Which Is Better? Engineered vs. Solid Hardwood Flooring

It’s going down. We’re laying timber.

Sydney Franklin Sydney Franklin

In line with our new content direction, Architizer is highlighting a different building-product and how to specify it. This week’s topic is Wood Flooring. If you’re looking for the perfect wood flooring for your next project, search for it on Architizer’s new network marketplace for building-products. Click here to see if you qualify. It’s free for architects.

Let’s talk timber. More specifically, let’s talk solid vs. engineered wood flooring. There’s a sheer difference between the two types, and it’s key that architects get the dirt on which one’s which and why the right kind — and its respective thickness — might best benefit a project.

But before we dig deep into the material and how it’s processed into pristine architectural flooring, there’s something you need to know: Wood moves. Timber is constantly in a state of expansion and contraction due to the levels of moisture it’s surrounded by, and that’s a problem if you’re trying to slap down a stable product that’s sturdy enough to walk on and hold hundreds of pounds of furniture. Modern wood flooring manufacturers must craft planks that minimize or restrict this natural movement. The easiest way to do this is through engineered wood.

White Oak engineered wood wide-plank flooring; image via Carlisle

That’s fake wood, right? No, engineered wood flooring isn’t fake wood per se. In fact, it’s 100 percent made of wood, but it’s not homogenous. It consists of thinly sliced layers of hardwood over top of a cross-plywood base. Engineered wood is significantly cheaper than solid hardwood and can be quickly adhered to another wooden surface, a concrete floor or a soundproofing mat. Plus, it’s easy to install over radiant heat — hence less expansion and contraction.

But engineered wood is simply a veneer for your floor. By definition, it is slender and therefore can be difficult to sand or refinish after years of wear and tear because it’s so thin. Even the best of its kind can only handle up to three finishes.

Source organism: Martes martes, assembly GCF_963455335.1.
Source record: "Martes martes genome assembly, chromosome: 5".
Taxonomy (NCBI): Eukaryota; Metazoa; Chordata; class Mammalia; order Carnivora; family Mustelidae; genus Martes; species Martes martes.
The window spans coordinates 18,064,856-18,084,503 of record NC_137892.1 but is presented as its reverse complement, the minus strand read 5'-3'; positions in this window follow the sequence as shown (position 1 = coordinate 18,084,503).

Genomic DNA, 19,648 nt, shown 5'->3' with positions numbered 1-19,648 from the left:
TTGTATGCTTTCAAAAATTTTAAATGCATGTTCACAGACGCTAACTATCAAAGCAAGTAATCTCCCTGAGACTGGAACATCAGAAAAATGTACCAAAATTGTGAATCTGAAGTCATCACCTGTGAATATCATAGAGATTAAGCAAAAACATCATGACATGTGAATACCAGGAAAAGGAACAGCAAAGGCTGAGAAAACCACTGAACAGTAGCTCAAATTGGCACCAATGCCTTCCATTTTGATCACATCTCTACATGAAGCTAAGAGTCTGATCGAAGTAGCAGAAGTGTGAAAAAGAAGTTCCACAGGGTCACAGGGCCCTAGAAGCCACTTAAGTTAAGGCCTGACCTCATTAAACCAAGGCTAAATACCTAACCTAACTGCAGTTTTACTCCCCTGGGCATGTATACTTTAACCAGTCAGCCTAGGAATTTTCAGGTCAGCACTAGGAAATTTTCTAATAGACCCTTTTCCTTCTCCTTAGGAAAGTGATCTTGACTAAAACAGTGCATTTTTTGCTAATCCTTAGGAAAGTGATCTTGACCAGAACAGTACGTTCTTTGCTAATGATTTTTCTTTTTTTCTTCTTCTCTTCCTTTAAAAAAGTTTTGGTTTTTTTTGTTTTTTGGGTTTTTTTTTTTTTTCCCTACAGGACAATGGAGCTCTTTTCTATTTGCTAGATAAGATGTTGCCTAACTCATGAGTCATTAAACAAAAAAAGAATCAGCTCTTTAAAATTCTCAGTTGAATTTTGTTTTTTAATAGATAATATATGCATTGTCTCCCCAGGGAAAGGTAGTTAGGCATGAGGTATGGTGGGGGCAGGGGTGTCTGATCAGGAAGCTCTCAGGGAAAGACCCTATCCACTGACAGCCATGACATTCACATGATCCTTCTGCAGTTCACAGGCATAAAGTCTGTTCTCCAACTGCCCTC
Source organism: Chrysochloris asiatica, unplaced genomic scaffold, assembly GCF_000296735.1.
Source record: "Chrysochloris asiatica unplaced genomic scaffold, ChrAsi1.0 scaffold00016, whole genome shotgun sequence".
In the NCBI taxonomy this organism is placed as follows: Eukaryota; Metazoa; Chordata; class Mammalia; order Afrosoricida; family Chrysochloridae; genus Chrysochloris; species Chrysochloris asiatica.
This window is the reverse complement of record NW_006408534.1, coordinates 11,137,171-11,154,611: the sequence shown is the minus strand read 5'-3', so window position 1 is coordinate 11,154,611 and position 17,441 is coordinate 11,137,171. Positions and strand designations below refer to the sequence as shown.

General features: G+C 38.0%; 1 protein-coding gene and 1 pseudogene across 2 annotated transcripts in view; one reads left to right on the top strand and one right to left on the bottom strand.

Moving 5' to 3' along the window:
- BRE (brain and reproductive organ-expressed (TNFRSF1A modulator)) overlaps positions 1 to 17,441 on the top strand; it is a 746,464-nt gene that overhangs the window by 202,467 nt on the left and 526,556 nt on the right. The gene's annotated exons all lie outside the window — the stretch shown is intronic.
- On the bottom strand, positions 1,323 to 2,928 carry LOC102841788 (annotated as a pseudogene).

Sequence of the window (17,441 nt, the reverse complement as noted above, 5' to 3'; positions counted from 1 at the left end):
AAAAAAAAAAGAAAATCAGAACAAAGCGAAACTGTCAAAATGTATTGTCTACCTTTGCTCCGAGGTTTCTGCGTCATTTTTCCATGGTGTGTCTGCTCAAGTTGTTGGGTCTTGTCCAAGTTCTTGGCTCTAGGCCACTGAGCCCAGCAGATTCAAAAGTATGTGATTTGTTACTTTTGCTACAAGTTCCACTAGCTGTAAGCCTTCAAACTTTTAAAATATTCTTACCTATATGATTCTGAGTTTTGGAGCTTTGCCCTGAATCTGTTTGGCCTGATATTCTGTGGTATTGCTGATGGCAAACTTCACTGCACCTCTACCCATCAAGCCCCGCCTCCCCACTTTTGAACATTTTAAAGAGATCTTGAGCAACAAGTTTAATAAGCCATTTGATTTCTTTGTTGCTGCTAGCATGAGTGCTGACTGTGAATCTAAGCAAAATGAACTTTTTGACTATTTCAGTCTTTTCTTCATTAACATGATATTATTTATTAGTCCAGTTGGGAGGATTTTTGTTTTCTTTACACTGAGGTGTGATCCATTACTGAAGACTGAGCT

Image via flooriations.me

Certain manufacturers, like New Hampshire–based Carlisle Wide Plank Floors, suggest a maximum veneer of 3/16 of an inch thick with a 9-ply or 11-ply core — resulting in a 5/8- to 3/4-inch-thick plank. That’s way above normal. The average industry standard for the wear layer (or veneer) on engineered wood flooring ranges from 1/12 to 1/8 inch thick, but it truly depends on the cut coming from the company you’re working with.

Carlisle notes there are two methods of cutting the veneer layer: dry-sawn face done with a saw blade; or a sliced and rotary-peeled face done with a knife blade. The former gives you a thicker veneer layer — one that’s similar to solid hardwood flooring, while the latter produces a thinner veneer layer usually around 1/13 inch. In this case, the result ends up looking more like plywood and is susceptible to future water damage thanks to the boiling process before the wood gets peeled.

Image via Carlisle

Another important factor to consider is width. Typical flooring of this kind is usually 3 inches wide and 3 feet long, but the wider and longer the plank, the less seams will be seen. Six- to 10-inch-wide boards with lengths ranging from 2- to 12-feet-long can reduce the appearance of seams by up to 500 percent, according to Carlisle.

Solid Hardwood Flooring; image via Carlisle

Pure, solid hardwood flooring, which comes from a single species, can be specified at the same overall thickness, width and length as engineering wood flooring but is generally considered stronger because each plank is one continuous natural piece of wood. Armstrong Flooringrecommends installing planks that are 3/4 inches thick — the industry standard — so that any future finishing efforts won’t diminish the floor’s overall strength.

It’s safe to assume each round of sanding will take away approximately 1/8 inch off the surface of the floor, but keep in mind that sanding has a stopping point. The tongue-and-groove portion of the plank must never be interfered with. Solid hardwood is normally nailed or stapled to a wooden subfloor at or above grade, and, depending on thickness, it can significantly decrease the floor-to-ceiling height of a space. It is also much more susceptible to shrinking and expanding, as mentioned before. Every precaution must be taken to ensure its stability.

Image via dogmainrecords

Choosing the right wood flooring for a project is not a simple task. Each project might require a little finessing based on its location, size and the depth of performance needed. But to make the most basic decision on wood flooring, you must be aware of these things and seek out manufacturers that will produce the right product for you. It’s all about the difference between thick and thin wood. Once that’s clear, it’s time to move on to finishings and coatings and, if you’ve completely given up on natural wood, look at laminates.


To find the perfect wood flooring for your next project, search on Source, Architizer’s new community marketplace for building-products. Click here to sign up now. It’s free for architects.

Header image via WB Designs

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